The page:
“HELLO DOLLY” Goodspeed Opera House One of the best-loved Jerry Herman musicals, “Hello Dolly,” is currently playing at Goodspeed Opera House to enthusiastic audiences. One of the main reasons for this musical’s popularity is a lively matchmaker called Dolly Levi, played here by Klea Blackhurst. Blackhurst toured the U.S. and London in “Everything that Traffic Will Allow – a cabaret tribute to Ethel Merman. While she studied Merman carefully, the actress expresses her own individuality as she takes her place among the many women that successfully appeared in this title role. Folks may remember Carol Channing, Ginger Rogers, Martha Raye, Betty Grable, Bibi Oserwald, Pearl Bailey (who was featured an all-black version) and Ethel Merman who took her final curtain calls in the part that was originally created for her. Yet ironically, of all the stars that played this role, Blackhurst happens to be the closest to the colorful stereotype commonly called an old “yenta” – an enterprising, motherly woman who thinks she is adept in almost everything, meddles into everyone’s business and eagerly gives advice – whether asked for or not.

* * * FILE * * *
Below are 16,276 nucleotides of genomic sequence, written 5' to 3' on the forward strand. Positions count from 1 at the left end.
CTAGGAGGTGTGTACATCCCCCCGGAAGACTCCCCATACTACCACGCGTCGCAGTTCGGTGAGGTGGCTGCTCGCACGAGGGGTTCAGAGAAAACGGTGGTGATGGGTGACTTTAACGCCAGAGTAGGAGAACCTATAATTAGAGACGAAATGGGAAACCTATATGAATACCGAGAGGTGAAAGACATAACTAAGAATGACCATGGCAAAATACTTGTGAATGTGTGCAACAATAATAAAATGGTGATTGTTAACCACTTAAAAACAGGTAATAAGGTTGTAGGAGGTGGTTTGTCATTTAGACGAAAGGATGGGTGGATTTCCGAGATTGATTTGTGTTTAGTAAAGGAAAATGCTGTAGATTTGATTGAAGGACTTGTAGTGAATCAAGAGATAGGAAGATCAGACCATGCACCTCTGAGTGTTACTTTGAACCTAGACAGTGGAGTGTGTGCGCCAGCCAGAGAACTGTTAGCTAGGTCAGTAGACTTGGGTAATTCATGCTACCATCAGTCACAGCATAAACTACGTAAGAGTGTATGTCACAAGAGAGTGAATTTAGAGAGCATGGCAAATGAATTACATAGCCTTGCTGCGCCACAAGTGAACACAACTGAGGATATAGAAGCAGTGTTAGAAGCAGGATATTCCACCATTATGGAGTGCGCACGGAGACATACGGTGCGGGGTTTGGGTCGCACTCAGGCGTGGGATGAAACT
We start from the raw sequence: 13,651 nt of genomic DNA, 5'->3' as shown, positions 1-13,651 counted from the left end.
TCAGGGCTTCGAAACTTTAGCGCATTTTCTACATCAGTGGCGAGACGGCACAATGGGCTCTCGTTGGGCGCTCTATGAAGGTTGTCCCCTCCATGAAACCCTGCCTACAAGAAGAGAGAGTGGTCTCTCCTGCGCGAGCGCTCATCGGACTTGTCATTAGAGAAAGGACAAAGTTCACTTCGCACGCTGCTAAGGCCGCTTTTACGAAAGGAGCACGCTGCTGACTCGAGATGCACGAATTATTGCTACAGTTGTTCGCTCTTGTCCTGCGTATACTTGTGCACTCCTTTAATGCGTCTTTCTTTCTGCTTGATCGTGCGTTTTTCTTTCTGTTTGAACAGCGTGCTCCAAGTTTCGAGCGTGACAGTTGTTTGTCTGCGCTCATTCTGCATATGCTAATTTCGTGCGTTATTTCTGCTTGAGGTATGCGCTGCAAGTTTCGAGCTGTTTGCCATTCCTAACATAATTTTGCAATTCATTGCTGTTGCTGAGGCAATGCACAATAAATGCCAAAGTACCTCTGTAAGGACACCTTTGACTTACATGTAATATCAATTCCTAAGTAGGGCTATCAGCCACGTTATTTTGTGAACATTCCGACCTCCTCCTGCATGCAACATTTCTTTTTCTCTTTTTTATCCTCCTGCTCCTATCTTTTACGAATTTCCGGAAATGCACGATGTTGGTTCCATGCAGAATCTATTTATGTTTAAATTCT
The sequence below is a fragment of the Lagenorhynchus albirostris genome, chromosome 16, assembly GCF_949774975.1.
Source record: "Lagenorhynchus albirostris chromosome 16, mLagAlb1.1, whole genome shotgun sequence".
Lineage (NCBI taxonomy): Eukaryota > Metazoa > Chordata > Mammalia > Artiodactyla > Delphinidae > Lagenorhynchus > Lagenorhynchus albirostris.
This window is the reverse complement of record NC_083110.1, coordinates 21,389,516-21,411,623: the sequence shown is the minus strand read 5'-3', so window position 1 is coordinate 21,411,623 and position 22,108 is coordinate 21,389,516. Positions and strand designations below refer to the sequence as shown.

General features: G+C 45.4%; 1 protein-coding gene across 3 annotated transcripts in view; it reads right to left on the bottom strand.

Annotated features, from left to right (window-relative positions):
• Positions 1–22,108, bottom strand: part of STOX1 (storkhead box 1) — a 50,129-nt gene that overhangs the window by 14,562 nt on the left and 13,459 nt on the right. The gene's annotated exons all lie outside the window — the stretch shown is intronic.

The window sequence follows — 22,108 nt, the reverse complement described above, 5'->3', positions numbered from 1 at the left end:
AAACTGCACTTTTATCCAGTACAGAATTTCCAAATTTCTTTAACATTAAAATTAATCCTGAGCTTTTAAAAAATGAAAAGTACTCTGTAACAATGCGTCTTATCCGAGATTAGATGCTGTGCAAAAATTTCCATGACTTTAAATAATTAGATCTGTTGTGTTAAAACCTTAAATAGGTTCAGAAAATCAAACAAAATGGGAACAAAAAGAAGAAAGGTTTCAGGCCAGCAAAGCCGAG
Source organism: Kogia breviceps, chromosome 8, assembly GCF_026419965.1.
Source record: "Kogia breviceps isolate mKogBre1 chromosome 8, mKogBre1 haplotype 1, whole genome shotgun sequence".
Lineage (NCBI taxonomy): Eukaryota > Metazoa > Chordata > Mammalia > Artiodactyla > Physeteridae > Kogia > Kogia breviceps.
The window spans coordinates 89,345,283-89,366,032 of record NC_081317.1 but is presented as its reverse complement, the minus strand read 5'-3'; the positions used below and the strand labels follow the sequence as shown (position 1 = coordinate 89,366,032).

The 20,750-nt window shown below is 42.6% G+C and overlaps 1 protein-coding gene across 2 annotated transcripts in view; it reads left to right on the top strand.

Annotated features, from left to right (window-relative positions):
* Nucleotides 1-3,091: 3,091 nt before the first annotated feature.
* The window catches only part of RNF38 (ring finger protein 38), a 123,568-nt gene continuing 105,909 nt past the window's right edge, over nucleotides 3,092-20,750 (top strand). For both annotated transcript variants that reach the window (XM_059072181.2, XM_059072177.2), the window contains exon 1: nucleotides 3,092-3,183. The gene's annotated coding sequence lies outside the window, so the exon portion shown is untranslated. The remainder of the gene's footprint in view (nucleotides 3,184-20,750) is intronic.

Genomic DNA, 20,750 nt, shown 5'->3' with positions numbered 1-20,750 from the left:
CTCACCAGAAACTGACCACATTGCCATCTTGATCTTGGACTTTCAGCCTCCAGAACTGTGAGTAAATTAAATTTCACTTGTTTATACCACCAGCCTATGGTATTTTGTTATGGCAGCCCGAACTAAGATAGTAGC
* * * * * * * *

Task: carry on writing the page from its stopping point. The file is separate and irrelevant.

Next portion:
Except for some minor line stumbling, Blackhurst, who resembles Bette Midler, has a captivating smile. With a twinkle in her eye she livens the show “chutzpah.” Making her intrusive entrance as Dolly, she freely works the audience by distributing a variety of business cards – each one announcing a different expertise. Singing and dancing across the stage, plus negotiating a stairway while dressed in a heavy, full-skirted costume, could present a challenge for anyone. The fact that Blackhurst has a womanly figure and seemed out of breath is an issue that should be dealt with. While Dolly busily matches mates, she cunningly connives to marry “…half a millionaire, Horace Vandergelder,” played by equally entertaining Tony Sheldon -- he won a Tony nomination for his role in “Priscilla Queen of the Desert.” Ashley Brown, who played Broadway’s “Mary Poppins,” is one of Dolly’s clients, “Irene Malloy.” She sings as beautiful as she looks. Song and dance numbers are numerous and catchy. Among them, “Ribbons Down My Back,” rendered by Brown, reminded us of an old lullaby. Choreographer, Kelli Barclay, recreated the hilarious, precision dance sequence “Waiters’ Galop,” after the original version by Gower Champion. Daniel Goldstein directed, and the lavish, 1890’s costumes were by Wade Laboissonniere. Plays to September 860-873-8668